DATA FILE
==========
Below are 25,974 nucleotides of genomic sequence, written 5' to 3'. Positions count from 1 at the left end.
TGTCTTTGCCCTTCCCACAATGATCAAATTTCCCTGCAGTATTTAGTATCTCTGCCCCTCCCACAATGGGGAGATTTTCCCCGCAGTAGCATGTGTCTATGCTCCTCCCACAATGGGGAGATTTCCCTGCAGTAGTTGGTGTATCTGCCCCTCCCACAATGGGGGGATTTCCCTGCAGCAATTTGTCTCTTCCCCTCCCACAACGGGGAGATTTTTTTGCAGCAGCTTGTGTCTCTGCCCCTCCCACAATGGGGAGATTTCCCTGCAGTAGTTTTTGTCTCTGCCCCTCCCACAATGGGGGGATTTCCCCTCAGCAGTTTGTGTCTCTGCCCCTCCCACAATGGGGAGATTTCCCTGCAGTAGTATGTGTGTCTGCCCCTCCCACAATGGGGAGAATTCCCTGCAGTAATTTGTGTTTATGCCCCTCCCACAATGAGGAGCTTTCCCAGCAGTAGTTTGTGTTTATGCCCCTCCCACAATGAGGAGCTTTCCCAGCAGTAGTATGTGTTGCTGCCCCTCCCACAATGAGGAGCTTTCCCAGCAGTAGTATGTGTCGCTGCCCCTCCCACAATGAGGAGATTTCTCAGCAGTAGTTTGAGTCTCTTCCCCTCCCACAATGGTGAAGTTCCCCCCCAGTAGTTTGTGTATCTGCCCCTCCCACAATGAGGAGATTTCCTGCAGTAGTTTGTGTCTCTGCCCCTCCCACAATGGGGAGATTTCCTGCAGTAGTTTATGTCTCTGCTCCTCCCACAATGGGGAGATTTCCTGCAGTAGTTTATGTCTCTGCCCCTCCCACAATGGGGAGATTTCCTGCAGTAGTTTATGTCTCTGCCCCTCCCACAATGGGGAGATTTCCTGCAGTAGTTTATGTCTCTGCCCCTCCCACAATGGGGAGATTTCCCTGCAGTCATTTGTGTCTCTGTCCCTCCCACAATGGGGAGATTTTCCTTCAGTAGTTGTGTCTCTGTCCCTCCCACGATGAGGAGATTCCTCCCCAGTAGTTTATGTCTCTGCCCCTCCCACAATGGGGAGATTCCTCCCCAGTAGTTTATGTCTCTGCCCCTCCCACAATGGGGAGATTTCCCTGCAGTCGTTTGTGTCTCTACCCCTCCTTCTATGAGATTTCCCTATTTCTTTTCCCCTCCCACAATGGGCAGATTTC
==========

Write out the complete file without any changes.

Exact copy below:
Below are 25,974 nucleotides of genomic sequence, written 5' to 3'. Positions count from 1 at the left end.
TGTCTTTGCCCTTCCCACAATGATCAAATTTCCCTGCAGTATTTAGTATCTCTGCCCCTCCCACAATGGGGAGATTTTCCCCGCAGTAGCATGTGTCTATGCTCCTCCCACAATGGGGAGATTTCCCTGCAGTAGTTGGTGTATCTGCCCCTCCCACAATGGGGGGATTTCCCTGCAGCAATTTGTCTCTTCCCCTCCCACAACGGGGAGATTTTTTTGCAGCAGCTTGTGTCTCTGCCCCTCCCACAATGGGGAGATTTCCCTGCAGTAGTTTTTGTCTCTGCCCCTCCCACAATGGGGGGATTTCCCCTCAGCAGTTTGTGTCTCTGCCCCTCCCACAATGGGGAGATTTCCCTGCAGTAGTATGTGTGTCTGCCCCTCCCACAATGGGGAGAATTCCCTGCAGTAATTTGTGTTTATGCCCCTCCCACAATGAGGAGCTTTCCCAGCAGTAGTTTGTGTTTATGCCCCTCCCACAATGAGGAGCTTTCCCAGCAGTAGTATGTGTTGCTGCCCCTCCCACAATGAGGAGCTTTCCCAGCAGTAGTATGTGTCGCTGCCCCTCCCACAATGAGGAGATTTCTCAGCAGTAGTTTGAGTCTCTTCCCCTCCCACAATGGTGAAGTTCCCCCCCAGTAGTTTGTGTATCTGCCCCTCCCACAATGAGGAGATTTCCTGCAGTAGTTTGTGTCTCTGCCCCTCCCACAATGGGGAGATTTCCTGCAGTAGTTTATGTCTCTGCTCCTCCCACAATGGGGAGATTTCCTGCAGTAGTTTATGTCTCTGCCCCTCCCACAATGGGGAGATTTCCTGCAGTAGTTTATGTCTCTGCCCCTCCCACAATGGGGAGATTTCCTGCAGTAGTTTATGTCTCTGCCCCTCCCACAATGGGGAGATTTCCCTGCAGTCATTTGTGTCTCTGTCCCTCCCACAATGGGGAGATTTTCCTTCAGTAGTTGTGTCTCTGTCCCTCCCACGATGAGGAGATTCCTCCCCAGTAGTTTATGTCTCTGCCCCTCCCACAATGGGGAGATTCCTCCCCAGTAGTTTATGTCTCTGCCCCTCCCACAATGGGGAGATTTCCCTGCAGTCGTTTGTGTCTCTACCCCTCCTTCTATGAGATTTCCCTATTTCTTTTCCCCTCCCACAATGGGCAGATTTC